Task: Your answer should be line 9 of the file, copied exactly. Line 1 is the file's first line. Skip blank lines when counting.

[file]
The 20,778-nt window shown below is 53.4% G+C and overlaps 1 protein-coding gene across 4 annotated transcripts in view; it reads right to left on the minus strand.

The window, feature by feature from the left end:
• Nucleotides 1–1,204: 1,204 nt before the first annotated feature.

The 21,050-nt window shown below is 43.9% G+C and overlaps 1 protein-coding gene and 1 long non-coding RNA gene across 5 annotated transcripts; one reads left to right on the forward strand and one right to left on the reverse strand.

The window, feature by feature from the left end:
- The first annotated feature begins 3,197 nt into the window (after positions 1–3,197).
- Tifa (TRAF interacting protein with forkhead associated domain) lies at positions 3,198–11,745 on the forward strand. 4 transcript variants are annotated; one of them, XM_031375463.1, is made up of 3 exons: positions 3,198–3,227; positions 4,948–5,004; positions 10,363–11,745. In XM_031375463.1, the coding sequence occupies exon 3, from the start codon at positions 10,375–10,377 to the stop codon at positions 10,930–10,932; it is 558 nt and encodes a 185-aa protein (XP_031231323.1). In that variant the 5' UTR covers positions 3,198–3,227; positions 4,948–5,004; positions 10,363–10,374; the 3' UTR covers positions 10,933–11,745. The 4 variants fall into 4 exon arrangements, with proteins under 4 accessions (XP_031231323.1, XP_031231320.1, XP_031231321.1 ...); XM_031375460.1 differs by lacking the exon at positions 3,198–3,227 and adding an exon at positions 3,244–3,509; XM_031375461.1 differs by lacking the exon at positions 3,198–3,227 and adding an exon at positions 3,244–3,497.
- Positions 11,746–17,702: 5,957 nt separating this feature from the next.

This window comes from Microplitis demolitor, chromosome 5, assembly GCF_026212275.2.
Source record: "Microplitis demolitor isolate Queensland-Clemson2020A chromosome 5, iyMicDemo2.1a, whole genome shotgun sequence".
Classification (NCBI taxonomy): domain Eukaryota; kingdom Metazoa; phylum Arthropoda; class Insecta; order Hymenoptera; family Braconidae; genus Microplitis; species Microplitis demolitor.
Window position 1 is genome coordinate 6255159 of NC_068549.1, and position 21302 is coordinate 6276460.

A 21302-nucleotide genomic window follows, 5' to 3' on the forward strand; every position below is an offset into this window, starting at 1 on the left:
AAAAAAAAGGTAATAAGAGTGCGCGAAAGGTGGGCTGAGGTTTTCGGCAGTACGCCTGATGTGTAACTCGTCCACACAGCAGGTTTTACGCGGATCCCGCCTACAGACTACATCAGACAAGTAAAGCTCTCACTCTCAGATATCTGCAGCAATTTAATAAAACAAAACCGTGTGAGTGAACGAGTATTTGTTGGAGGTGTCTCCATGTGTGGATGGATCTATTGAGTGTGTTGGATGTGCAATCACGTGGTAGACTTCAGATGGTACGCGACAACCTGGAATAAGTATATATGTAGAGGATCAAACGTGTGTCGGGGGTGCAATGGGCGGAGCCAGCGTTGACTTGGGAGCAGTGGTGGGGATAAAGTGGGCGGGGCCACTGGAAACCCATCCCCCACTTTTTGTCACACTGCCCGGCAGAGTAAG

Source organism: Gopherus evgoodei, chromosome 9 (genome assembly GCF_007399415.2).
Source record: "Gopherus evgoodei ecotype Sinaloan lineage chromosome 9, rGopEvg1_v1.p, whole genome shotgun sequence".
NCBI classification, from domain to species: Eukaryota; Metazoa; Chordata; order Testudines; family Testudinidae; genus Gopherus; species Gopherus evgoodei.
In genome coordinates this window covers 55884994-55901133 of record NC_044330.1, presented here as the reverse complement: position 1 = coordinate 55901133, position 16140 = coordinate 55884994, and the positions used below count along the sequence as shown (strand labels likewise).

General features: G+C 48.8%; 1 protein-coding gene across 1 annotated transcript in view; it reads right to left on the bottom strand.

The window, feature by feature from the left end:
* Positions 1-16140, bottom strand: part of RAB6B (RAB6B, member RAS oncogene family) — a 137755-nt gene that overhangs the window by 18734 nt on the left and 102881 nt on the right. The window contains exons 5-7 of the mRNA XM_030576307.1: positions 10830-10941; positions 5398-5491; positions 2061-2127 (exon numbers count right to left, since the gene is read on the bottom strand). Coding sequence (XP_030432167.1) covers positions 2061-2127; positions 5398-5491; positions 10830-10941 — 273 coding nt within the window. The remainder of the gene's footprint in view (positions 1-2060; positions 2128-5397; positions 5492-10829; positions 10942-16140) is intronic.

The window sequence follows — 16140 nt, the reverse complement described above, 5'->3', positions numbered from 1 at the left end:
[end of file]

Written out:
This window comes from Microplitis demolitor, chromosome 5, assembly GCF_026212275.2.